The question is this: those people down there, are they really people? It's a question about for whose sake this world exists.
Someone in soft, casual clothes in a featureless building in Nevada presses a button, and the question disappears.
Country music is a bulwark against cultural change, a reminder that "what you see is what you get," a means of keeping the charge of enchantment in "the little things" that make up the texture of the every day, and a way of literally broadcasting the emotional and cultural centrality of the conventional big-ticket experiences that make a life a life.
A lot of country music these days is culture war, but it's more bomb shelter than bomb.
||Nothing Fools You Better Than The Lie You Tell Yourself
|| 7:53 am EST, Feb 27, 2012
I don't have to get a credential if I don't want to.
Nothing fools you better than the lie you tell yourself.
As the Internet evolves, consumer trust is essential for the continued growth of the digital economy. That's why an online privacy Bill of Rights is so important. For businesses to succeed online, consumers must feel secure.
While the Internet was conceived as a decentralized network, the most widely used web applications today tend toward centralization. Control increasingly rests with centralized service providers who, as a consequence, have also amassed unprecedented amounts of data about the behaviors and personalities of individuals.
The main lesson ... is to beware of large numbers in social media. The larger the number, the more fluffy it is.
James B. Stewart:
Apple is now such a large part of the S.& P. 500 and the Nasdaq 100 indexes that it has buoyed millions of investors who own shares of broad index funds and mutual funds. These investors account for an estimated half of the American population.
Apple is so big, it's running up against the law of large numbers.
||A New Future of Positive Forgetting
|| 8:16 am EST, Feb 24, 2012
Many people love lotteries.
Hollywood is, in some ways, the model lottery industry. [But] even glamour-free industries offer economic-lottery systems. Part of the American post-World War II economic miracle was that most people didn't have to choose between a high-stakes-lottery job or a lousy dead-end one. Strivers were able to dream bigger because they had a solid Plan B. Now, many economists fear that the comfortable Plan B jobs are disappearing. It's not clear what today's eager 23-year-old will do in 5 or 10 years when she decides that acting (or that accounting partnership) isn't going to work out after all.
The universe will revert to nothingness.
Nothing to nothing.
One day it's all going to seem like a dream.
But who is or was the dreamer?
By the time you turn thirty-five, you'd better have a plan.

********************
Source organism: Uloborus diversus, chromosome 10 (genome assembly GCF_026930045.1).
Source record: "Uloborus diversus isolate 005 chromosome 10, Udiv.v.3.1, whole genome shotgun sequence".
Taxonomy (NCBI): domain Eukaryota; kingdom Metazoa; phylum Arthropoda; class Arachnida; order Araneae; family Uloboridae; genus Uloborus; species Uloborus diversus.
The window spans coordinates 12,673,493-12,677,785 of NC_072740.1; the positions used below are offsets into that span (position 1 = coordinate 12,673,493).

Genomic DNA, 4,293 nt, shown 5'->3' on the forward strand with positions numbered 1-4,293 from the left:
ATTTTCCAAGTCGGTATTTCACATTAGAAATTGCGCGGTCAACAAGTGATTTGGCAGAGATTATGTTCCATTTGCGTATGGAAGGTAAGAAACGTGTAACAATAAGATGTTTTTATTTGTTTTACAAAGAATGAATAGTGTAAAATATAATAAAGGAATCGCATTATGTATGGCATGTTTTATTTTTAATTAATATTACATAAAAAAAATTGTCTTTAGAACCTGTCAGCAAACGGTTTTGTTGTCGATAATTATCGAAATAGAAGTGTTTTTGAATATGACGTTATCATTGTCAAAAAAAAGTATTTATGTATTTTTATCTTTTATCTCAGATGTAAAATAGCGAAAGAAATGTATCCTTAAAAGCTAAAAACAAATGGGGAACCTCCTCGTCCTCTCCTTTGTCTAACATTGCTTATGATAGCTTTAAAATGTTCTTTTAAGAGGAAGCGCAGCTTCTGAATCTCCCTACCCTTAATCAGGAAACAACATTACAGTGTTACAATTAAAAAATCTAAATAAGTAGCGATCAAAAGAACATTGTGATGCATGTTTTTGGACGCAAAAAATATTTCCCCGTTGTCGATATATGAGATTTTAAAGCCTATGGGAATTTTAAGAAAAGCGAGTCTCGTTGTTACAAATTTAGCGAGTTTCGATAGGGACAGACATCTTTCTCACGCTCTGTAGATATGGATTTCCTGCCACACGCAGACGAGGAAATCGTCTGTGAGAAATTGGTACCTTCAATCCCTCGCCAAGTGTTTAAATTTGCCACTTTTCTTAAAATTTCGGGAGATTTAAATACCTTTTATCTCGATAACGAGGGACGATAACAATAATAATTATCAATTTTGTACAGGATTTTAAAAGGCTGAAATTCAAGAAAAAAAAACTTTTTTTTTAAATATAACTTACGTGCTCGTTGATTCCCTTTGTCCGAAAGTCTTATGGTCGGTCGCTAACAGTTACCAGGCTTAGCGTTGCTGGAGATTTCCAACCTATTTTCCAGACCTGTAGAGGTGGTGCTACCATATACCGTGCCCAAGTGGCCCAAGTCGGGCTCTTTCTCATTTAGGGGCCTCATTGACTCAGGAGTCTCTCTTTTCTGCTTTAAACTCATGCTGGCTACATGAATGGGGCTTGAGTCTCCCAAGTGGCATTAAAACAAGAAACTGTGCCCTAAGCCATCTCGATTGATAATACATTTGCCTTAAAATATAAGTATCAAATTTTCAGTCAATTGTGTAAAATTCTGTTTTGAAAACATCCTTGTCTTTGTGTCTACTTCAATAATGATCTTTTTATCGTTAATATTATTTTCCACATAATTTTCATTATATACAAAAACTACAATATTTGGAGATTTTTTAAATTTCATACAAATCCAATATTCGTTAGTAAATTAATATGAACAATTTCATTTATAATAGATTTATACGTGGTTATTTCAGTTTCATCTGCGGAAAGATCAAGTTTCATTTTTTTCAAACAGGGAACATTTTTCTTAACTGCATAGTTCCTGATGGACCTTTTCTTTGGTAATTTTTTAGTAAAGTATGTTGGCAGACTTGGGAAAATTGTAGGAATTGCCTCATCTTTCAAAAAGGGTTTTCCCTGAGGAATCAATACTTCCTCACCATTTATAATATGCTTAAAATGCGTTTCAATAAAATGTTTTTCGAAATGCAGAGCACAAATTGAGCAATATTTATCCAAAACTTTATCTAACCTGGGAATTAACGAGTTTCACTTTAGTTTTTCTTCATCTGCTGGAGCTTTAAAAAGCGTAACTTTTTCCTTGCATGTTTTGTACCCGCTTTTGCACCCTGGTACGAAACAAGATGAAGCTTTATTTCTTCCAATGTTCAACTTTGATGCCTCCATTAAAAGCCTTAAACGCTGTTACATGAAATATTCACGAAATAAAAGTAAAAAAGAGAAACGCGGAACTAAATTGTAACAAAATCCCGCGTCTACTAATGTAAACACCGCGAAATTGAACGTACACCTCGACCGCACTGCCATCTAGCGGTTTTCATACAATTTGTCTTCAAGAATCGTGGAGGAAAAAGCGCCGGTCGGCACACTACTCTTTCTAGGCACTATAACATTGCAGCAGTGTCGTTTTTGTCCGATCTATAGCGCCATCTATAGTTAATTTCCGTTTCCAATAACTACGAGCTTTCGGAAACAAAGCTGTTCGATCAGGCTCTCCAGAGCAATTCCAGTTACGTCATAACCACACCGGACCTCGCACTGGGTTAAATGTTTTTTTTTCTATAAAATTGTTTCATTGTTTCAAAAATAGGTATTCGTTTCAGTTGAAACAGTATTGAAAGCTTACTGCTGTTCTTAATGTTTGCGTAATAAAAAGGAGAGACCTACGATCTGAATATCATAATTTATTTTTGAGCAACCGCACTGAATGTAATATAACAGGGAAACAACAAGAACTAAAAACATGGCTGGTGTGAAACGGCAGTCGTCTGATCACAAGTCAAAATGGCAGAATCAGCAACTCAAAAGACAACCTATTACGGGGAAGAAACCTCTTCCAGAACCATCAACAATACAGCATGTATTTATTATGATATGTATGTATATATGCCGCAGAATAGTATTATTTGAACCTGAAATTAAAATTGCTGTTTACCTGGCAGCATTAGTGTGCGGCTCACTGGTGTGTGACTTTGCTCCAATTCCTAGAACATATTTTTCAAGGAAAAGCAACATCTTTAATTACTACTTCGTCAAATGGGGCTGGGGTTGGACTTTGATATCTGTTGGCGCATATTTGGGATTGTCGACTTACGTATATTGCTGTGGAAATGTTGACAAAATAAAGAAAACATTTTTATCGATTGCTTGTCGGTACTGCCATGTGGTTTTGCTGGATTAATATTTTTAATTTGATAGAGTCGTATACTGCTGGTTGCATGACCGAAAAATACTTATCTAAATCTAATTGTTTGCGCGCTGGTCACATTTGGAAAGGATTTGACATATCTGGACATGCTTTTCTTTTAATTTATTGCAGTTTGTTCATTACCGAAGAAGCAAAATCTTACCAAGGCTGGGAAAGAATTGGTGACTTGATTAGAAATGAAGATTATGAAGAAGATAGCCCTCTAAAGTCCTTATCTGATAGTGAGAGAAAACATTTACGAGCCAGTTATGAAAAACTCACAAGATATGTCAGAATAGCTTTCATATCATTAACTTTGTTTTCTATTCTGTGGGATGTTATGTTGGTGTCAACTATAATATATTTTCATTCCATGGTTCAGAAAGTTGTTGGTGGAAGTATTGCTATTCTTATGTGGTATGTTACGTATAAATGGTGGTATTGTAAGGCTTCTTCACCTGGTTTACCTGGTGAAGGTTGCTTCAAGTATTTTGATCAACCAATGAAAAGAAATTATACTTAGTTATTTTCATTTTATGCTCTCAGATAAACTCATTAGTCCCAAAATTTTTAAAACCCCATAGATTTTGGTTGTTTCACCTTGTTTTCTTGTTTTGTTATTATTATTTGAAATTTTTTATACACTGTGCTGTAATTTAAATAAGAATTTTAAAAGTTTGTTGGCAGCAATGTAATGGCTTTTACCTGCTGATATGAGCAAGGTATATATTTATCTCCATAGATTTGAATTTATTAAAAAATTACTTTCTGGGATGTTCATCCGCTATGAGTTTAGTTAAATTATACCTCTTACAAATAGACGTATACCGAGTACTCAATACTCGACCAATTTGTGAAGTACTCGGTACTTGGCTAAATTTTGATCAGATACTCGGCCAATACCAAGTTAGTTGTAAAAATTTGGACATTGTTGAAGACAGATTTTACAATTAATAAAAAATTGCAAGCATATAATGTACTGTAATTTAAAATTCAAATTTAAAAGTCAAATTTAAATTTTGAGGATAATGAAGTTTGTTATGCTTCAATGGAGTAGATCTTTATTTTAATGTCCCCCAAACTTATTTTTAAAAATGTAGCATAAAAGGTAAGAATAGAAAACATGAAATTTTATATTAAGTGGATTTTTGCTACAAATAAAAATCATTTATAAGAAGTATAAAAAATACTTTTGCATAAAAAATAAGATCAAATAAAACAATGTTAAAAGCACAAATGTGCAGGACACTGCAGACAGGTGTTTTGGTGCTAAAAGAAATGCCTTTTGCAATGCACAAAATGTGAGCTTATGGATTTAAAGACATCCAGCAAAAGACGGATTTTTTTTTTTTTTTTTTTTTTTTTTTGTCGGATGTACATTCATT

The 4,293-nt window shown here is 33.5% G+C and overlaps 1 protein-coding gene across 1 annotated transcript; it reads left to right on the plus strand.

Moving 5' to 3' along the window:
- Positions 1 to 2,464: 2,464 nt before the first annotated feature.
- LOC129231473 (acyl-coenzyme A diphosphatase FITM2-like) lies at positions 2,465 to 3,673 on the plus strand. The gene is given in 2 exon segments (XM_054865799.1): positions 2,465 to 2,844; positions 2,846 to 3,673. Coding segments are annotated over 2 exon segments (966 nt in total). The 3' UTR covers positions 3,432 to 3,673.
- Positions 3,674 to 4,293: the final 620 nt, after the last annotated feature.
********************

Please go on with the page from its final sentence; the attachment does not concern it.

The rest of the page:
It's good to have a plan, but if something extraordinary comes your way, you should go for it.
Eternal sunshine requires a spotty, not a spotless mind. Keep the good stuff, snuff out the bad. So where the Victorians believed in hard experience building character, and the 20th century put its faith in facing demons, we may be looking at a new future of positive forgetting.
David Clark, on Victor Mayer-Schoenberger:
If the gathering, storage, and processing of information puts us all in the center of a digital panopticon, the failure to forget creates a panopticon crossbred with a time-travel machine.
Don't forget about forgetting.
||Pay No Attention to Salary Parrot
|| 8:06 am EDT, May 19, 2011
Among the members of the class of 2010, just 56 percent had held at least one job by this spring. That compares with 90 percent of graduates from the classes of 2006 and 2007.
Carl Van Horn:
It's like a parrot on your shoulder, traveling with you everywhere, constantly telling you 'No, you can't make that much money.'
Till von Wachter:
If you don't move within five years of graduating, for some reason you get stuck where you are. That's just an empirical finding.
Living in the north Perimeter area for 6 odd years now has told me that everybody makes way, way more money than I do. It's not inspiring so much as it makes you sympathize with class warfare.
Is our curse the endless pursuit of a happiness which can never be attained?
We're all losers now. There's no pleasure to it.
The Economist's Washington correspondent:
I thought I was unlucky graduating into the tech bust. I had no idea.
David Foster Wallace:
The really important kind of freedom involves attention, and awareness, and discipline, and effort, and being able truly to care about other people and to sacrifice for them, over and over, in myriad petty little unsexy ways, every day. That is real freedom. The alternative is unconsciousness, the default-setting, the "rat race" -- the constant gnawing sense of having had and lost some infinite thing.